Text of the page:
Rebecca Dana: Memoir Writing as Therapy

Photo: Terry Gruber

The Jujitsu Rabbi and the Godless Blonde by Rebecca Dana (just out from Amy Einhorn Books) is a self-effacing, engaging, utterly compelling coming-of-age tale about a hip Manhattanite in her late 20s who goes through a heart-crushing breakup, moves to Brooklyn's Crown Heights neighborhood (the Lubavitcher capital of the world) into a run-down apartment with a renegade Orthodox rabbi, takes meticulous notes and turns a 90-page draft into a memoir. It makes for one compelling story.

Chronicling her year in Crown Heights, Dana (who's now a brunette), formerly a journalist with the Daily Beast and the Wall Street Journal, saw writing this book as therapy.

She recalled: "I wrote the book after a terrible breakup. I was a mess and needed to move out of my apartment. I found a room to rent from a rabbi named Cosmo. I wrote the first draft of the book while I was living it, which is an insane thing to do. My old boss Peter Kaplan said throw yourself into your work. So I wrote a 90-page stream of consciousness, and I got a two-book deal off of that."

Dana, who grew up in Pittsburgh, said, "When you are a journalist and an opportunist, in this crazy living situation and going through a life crisis--well, I just knew there was a book in it. I was taking notes the whole time and my roommate was aware of it. He said you should put this in a book! I would recommend this to anyone going through a life crisis.

"Actually living in the moment gives you this wonderful degree of distance from the person you actually are. I would go about my life as Rebecca, and then I would sit in front of my computer and write about the character of Rebecca. It was all true, but I had this artistic distance from it. So I got some peace not experiencing all this heartbreak and confusion first-hand all the time, but rather writing about a person who was experiencing it," she explained.

"Once I moved in, I thought: I'm going to give this a year. It was an insane experience, but I felt like I was going to learn a lot from it. I was totally outside of my comfort zone, and I think that's a healthy place to be. But then, about seven months later, a mouse ran across my pillow and I was out of there."

In retrospect, Dana said, "It was a nightmare--it took years off my life. But it was also incredible. It's rare that you do something wild and insane. It was such a breakneck crazy thing that I was barely aware of it until it was over."

Dana was raised in a Reform Jewish household, which is to say, secular compared to those in Crown Heights. In many ways, the society she encountered there was foreign to her. "I had all these instinctive prejudices against these people without really knowing anything about them. I wanted to distance myself from them. We feel like we are enlightened and sophisticated and that they are living in this very old world backward style. So I thought, if I'm going to live in this community and feel anxious and judgmental, I should try to understand them better."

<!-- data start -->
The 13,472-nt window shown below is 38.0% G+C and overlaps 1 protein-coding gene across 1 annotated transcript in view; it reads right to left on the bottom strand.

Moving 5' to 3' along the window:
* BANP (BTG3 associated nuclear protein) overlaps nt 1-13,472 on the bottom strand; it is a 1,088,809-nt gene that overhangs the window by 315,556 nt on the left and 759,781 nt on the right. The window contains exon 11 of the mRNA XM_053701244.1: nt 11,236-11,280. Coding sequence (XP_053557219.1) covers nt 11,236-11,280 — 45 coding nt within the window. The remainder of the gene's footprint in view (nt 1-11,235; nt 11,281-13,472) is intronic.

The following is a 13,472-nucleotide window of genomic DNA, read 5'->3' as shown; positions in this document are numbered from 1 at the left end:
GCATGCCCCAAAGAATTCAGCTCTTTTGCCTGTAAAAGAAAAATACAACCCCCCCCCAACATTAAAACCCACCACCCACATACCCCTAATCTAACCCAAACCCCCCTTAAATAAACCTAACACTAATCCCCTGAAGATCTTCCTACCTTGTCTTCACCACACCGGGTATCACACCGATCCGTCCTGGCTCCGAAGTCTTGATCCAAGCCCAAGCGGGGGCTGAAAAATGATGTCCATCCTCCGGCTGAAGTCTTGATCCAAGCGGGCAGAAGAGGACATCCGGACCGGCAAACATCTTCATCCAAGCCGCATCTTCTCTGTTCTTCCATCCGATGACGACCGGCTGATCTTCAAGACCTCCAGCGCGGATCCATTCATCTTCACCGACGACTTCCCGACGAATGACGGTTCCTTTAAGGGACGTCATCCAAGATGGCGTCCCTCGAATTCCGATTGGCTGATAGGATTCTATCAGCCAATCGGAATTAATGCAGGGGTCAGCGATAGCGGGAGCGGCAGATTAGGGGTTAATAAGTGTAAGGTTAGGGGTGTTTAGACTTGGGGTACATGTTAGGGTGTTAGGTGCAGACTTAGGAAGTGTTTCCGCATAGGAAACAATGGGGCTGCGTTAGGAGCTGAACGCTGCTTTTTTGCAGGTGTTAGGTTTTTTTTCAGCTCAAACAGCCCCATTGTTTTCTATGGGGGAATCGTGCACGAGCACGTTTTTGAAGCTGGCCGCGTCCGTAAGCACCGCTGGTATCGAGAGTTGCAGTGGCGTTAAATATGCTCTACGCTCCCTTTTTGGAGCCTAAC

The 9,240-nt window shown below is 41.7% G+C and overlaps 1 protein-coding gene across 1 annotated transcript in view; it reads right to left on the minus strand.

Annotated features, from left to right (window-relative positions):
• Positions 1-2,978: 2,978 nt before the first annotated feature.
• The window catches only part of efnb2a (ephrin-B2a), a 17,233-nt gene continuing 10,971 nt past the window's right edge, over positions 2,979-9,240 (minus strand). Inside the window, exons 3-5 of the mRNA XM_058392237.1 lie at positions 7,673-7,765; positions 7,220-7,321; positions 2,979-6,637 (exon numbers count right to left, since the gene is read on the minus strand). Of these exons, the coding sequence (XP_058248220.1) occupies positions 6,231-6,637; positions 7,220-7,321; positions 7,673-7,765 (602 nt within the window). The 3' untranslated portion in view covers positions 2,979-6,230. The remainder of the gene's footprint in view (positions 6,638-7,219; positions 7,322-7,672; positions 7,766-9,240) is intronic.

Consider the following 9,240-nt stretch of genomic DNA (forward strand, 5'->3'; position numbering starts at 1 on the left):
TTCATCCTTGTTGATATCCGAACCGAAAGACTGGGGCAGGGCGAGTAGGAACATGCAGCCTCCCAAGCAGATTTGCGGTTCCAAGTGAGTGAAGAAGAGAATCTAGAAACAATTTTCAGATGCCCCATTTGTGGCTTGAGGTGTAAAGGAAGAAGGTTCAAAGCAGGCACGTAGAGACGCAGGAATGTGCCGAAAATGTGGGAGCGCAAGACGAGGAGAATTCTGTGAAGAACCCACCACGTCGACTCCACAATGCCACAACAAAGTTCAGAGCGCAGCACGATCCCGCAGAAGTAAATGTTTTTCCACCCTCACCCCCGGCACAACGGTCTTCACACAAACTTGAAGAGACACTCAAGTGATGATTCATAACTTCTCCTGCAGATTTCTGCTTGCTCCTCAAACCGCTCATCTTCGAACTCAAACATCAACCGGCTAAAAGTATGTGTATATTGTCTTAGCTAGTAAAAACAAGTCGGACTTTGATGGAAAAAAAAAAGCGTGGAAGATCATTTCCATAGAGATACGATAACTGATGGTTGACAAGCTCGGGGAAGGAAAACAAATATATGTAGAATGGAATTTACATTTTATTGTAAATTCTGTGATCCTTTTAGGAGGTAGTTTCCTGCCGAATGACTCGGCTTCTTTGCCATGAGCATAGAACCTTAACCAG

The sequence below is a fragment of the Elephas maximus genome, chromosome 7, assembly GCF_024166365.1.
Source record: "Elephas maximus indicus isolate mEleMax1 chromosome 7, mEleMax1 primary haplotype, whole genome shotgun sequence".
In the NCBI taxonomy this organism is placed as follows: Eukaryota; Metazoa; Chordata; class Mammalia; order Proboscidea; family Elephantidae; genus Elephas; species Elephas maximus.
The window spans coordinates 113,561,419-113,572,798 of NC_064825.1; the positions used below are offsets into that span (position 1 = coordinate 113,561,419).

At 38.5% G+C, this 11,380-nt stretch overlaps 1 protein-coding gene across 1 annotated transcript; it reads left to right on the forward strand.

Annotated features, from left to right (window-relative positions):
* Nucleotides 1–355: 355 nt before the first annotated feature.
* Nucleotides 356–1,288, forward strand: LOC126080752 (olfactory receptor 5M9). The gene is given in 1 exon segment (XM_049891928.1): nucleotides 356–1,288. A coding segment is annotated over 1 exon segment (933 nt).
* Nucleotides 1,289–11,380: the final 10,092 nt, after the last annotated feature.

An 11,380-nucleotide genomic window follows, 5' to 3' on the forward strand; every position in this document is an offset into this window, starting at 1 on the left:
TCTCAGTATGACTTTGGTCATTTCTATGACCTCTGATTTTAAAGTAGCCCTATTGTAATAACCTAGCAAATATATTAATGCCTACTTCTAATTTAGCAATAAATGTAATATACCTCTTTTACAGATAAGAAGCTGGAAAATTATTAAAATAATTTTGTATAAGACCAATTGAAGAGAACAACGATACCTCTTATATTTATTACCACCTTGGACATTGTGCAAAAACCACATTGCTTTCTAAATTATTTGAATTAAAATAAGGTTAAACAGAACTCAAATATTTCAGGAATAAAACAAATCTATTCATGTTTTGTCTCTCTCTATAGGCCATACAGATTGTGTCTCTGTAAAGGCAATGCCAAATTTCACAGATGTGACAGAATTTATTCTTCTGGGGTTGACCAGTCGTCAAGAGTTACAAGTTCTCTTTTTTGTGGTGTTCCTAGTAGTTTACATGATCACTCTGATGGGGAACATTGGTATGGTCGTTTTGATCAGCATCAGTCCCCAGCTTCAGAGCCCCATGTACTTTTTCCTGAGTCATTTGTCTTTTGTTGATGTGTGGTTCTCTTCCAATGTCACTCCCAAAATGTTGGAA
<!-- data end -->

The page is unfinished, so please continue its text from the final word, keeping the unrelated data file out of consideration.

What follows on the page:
Dana isn't the only one having a difficult time. Cosmo is going through an identity crisis. He's not sure he wants to be a rabbi and he's not even sure he wants to be an Orthodox Jew. Much of the warm humor in the book comes from Dana taking Cosmo to her fashionable parties and introducing him to non-kosher food, and Cosmo bringing Dana to Shabbat dinners and introducing her to women her age who have seven children. The ensuing encounters are enlightening for both of them.

While it's not exactly a cliff-hanger, the reader does wonder if her soul-searching might turn her toward the religious community. After living among the Orthodox, Dana "chose not to live my life the way they do, but I'm glad I made an effort to understand them. I met incredible people there who are really happy. I met some of the loveliest, smartest, thoughtful women in that community. There is an incredible sisterhood there."

The strength of community that Dana experienced apparently rubbed off on her. After realizing that maybe she wasn't living up to her potential covering shoes and handbags and celebrity lifestyle, Dana left the Daily Beast to concentrate on volunteer work and on other book projects. She explained, "The question of service really nagged at me, of doing something other then making myself prettier and more successful and better in every way or trying to make myself the person I really wanted to be." And her personal life also took a turn--she is now happily married.

Dana seems satisfied with this new phase of her life. "I've left the fancy glittering N.Y.C. media job and replaced it with a much less glamorous job volunteering. My job was fun in some respects, and soul crushing and unfulfilling in others. I was proud that I was making people smile and I wrote interesting things and was a self-sufficient human being. But I wasn't fixing cleft palates in Africa."

So about her next book? It will be about volunteer work, trying to help people. Without giving way too many specifics, it will be like the first book, Dana said: "Funny stories about a lanky, ridiculous girl trying to make sense of her life." --Susan Weis-Bohlen, breathe books

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